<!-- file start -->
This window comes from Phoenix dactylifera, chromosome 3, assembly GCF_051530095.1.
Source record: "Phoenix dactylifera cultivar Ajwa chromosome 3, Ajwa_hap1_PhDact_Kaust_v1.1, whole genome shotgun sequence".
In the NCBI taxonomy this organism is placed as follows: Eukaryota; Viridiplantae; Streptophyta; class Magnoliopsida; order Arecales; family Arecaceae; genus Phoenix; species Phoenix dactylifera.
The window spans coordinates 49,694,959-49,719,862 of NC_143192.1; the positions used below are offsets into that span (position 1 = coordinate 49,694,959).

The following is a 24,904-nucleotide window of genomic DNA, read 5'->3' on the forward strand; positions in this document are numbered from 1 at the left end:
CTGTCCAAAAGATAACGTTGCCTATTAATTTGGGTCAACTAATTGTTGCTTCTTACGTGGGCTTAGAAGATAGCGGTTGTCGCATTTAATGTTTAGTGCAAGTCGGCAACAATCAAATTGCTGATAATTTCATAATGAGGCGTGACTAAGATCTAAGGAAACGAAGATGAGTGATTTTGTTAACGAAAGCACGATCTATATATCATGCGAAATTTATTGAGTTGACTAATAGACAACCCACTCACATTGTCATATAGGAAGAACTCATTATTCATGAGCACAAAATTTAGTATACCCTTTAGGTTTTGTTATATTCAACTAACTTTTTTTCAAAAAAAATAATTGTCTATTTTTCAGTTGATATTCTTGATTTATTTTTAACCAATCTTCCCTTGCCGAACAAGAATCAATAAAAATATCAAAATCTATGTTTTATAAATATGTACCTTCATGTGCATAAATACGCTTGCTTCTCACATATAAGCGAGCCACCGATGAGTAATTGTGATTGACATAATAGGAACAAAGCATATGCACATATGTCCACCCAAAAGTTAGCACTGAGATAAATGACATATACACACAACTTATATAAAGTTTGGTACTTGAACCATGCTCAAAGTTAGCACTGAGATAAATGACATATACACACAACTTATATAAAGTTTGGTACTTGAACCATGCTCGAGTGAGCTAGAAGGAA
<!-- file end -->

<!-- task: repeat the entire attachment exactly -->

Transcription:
This window comes from Phoenix dactylifera, chromosome 3, assembly GCF_051530095.1.
Source record: "Phoenix dactylifera cultivar Ajwa chromosome 3, Ajwa_hap1_PhDact_Kaust_v1.1, whole genome shotgun sequence".
In the NCBI taxonomy this organism is placed as follows: Eukaryota; Viridiplantae; Streptophyta; class Magnoliopsida; order Arecales; family Arecaceae; genus Phoenix; species Phoenix dactylifera.
The window spans coordinates 49,694,959-49,719,862 of NC_143192.1; the positions used below are offsets into that span (position 1 = coordinate 49,694,959).

The following is a 24,904-nucleotide window of genomic DNA, read 5'->3' on the forward strand; positions in this document are numbered from 1 at the left end:
CTGTCCAAAAGATAACGTTGCCTATTAATTTGGGTCAACTAATTGTTGCTTCTTACGTGGGCTTAGAAGATAGCGGTTGTCGCATTTAATGTTTAGTGCAAGTCGGCAACAATCAAATTGCTGATAATTTCATAATGAGGCGTGACTAAGATCTAAGGAAACGAAGATGAGTGATTTTGTTAACGAAAGCACGATCTATATATCATGCGAAATTTATTGAGTTGACTAATAGACAACCCACTCACATTGTCATATAGGAAGAACTCATTATTCATGAGCACAAAATTTAGTATACCCTTTAGGTTTTGTTATATTCAACTAACTTTTTTTCAAAAAAAATAATTGTCTATTTTTCAGTTGATATTCTTGATTTATTTTTAACCAATCTTCCCTTGCCGAACAAGAATCAATAAAAATATCAAAATCTATGTTTTATAAATATGTACCTTCATGTGCATAAATACGCTTGCTTCTCACATATAAGCGAGCCACCGATGAGTAATTGTGATTGACATAATAGGAACAAAGCATATGCACATATGTCCACCCAAAAGTTAGCACTGAGATAAATGACATATACACACAACTTATATAAAGTTTGGTACTTGAACCATGCTCAAAGTTAGCACTGAGATAAATGACATATACACACAACTTATATAAAGTTTGGTACTTGAACCATGCTCGAGTGAGCTAGAAGGAA